By Joseph Kolb
ALBUQUERQUE, N.M. (Reuters) - "Breaking Bad" actor and New Mexico native Steven Michael Quezada said on Monday he is running for a county commissioner seat in Albuquerque, where he grew up and the hit television show was set.
Quezada, who grew up in a gang-plagued neighborhood and played DEA agent Steven Gomez in the now-concluded series, will run on the Democratic ticket for Bernallilo County District Two.
He told Reuters he wants to support not only public, but also charter, educational opportunities for all children in the district, which is the city's most crime-ridden.
"I want to give mothers who are working two jobs choices to keep their kids out of trouble," he said in an interview. "I know what it is like to grow up here."
Quezada, 52, assumed a vacant seat on the Albuquerque School Board shortly after "Breaking Bad" aired, and he said he quickly saw the need to expand his involvement in the community.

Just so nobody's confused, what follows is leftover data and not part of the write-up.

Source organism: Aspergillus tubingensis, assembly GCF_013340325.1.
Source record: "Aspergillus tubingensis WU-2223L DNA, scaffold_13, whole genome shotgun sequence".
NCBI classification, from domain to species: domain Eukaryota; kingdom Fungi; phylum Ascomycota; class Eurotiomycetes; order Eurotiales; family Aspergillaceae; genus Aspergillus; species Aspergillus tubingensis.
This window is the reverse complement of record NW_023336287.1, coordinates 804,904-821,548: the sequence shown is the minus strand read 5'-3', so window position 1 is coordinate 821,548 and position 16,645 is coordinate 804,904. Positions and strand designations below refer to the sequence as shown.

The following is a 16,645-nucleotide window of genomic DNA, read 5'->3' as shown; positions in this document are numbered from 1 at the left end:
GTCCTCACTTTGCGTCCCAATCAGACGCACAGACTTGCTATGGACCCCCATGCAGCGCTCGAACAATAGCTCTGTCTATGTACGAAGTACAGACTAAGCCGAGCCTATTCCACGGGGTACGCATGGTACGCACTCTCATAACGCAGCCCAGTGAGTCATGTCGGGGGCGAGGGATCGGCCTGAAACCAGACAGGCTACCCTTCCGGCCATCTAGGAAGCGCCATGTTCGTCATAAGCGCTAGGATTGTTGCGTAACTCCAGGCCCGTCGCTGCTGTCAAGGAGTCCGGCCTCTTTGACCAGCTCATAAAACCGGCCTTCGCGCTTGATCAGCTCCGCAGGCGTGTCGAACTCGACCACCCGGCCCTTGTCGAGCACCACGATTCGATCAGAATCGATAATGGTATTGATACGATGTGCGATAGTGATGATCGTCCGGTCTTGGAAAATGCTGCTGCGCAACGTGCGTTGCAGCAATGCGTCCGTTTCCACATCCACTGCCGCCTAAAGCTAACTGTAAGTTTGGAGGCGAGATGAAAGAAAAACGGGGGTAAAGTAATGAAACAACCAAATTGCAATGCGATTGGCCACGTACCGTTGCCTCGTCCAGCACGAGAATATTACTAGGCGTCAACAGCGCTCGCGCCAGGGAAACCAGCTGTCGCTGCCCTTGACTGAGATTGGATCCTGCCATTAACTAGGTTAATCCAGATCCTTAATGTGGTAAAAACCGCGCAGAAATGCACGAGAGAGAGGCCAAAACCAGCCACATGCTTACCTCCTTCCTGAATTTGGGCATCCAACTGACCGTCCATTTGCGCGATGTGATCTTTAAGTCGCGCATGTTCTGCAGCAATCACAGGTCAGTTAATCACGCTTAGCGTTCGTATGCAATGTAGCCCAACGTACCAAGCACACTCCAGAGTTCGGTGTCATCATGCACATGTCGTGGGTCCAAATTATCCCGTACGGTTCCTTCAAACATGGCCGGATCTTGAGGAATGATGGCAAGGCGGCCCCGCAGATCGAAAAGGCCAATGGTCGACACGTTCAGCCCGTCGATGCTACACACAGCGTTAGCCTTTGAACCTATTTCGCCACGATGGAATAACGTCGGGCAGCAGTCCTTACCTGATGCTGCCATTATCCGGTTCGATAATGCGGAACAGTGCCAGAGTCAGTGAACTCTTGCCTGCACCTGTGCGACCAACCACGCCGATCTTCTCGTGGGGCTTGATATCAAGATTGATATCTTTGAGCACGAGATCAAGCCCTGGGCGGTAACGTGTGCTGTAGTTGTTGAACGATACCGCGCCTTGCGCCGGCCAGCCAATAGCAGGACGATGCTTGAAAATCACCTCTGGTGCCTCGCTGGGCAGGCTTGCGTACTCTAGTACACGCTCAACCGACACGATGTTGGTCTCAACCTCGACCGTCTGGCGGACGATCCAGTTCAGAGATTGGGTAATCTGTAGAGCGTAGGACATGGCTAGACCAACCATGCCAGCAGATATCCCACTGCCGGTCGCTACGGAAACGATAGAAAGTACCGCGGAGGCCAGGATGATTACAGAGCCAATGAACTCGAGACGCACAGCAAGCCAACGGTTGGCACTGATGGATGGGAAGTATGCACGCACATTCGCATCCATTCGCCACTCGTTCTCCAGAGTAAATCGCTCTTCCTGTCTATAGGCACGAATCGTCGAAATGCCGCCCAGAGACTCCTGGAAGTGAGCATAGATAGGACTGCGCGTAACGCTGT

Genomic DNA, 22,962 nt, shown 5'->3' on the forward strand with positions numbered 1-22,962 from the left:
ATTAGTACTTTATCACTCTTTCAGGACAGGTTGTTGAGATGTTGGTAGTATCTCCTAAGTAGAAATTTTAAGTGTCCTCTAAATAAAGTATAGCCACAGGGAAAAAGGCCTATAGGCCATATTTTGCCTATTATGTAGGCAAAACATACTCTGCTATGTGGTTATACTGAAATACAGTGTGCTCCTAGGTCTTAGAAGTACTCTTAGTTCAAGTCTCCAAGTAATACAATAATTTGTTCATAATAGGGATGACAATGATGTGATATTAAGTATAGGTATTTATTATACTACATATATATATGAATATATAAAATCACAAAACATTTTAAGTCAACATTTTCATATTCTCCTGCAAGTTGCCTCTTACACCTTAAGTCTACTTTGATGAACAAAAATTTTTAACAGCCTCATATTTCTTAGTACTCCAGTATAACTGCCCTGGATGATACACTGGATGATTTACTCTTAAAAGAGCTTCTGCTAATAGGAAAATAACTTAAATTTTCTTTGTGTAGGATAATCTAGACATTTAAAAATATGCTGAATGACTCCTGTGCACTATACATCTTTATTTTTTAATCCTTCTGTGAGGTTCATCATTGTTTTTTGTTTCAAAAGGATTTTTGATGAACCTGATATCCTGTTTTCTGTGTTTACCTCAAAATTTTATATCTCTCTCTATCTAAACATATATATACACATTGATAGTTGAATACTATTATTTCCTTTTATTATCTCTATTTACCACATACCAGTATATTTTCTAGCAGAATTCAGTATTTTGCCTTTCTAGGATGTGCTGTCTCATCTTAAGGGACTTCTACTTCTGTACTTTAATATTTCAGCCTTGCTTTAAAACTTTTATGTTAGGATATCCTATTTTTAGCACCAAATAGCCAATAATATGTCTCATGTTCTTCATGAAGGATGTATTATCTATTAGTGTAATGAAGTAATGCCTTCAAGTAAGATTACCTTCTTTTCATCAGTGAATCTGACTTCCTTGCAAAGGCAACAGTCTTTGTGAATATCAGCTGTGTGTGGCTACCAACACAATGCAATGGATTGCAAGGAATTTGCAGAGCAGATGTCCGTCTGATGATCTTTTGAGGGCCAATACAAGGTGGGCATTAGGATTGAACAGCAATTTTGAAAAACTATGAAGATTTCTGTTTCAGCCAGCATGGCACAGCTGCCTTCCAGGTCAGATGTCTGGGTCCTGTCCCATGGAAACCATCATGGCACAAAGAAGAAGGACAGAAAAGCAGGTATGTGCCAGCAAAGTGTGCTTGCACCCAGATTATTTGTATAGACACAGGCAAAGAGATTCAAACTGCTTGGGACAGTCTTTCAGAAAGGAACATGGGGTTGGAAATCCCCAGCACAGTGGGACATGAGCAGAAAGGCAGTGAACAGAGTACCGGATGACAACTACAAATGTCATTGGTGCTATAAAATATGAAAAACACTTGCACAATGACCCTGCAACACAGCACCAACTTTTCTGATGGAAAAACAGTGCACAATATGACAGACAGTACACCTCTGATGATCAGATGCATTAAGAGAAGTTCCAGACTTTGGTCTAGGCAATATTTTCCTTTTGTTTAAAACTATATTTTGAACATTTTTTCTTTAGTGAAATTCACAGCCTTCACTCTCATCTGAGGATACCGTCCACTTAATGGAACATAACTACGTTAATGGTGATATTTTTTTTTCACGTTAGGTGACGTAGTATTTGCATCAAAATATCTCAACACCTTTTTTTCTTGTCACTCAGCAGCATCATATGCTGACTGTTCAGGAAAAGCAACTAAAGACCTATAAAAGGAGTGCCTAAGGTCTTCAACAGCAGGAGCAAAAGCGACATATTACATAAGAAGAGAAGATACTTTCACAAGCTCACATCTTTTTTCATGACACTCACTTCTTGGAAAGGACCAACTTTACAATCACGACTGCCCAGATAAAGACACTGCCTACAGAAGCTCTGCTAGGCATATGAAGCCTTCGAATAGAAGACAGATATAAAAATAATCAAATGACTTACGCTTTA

He referred to Albuquerque's crime rate, which is twice the national average, as well as local schools and families struggling under financial hardship.
"We have to figure out as a county how we can work more closely with schools," Quezada said.
He is an advocate of stronger mental health services for children in schools in order to identify at-risk children and intervene before it is too late. Albuquerque has recently seen high profile murders allegedly committed by teenagers.
"By the time they cross that line, it is too late," Quezada said. His career as an actor and comedian is already being used against him by his opponents, he added.
"Acting is my job, just like a candidate may be a contractor or lawyer," he said. "I know what is needed and I am willing to show it."
Quezada said he has two college-age daughters, which makes quitting acting to take up politics full-time unrealistic.
"I see what needs to be done and I have the passion for it," he said.
Officials with the Bernalillo County Board of elections said there are currently three people running against Quezada for the November election.
(Reporting by Joseph Kolb; Editing by Daniel Wallis and Sandra Maler)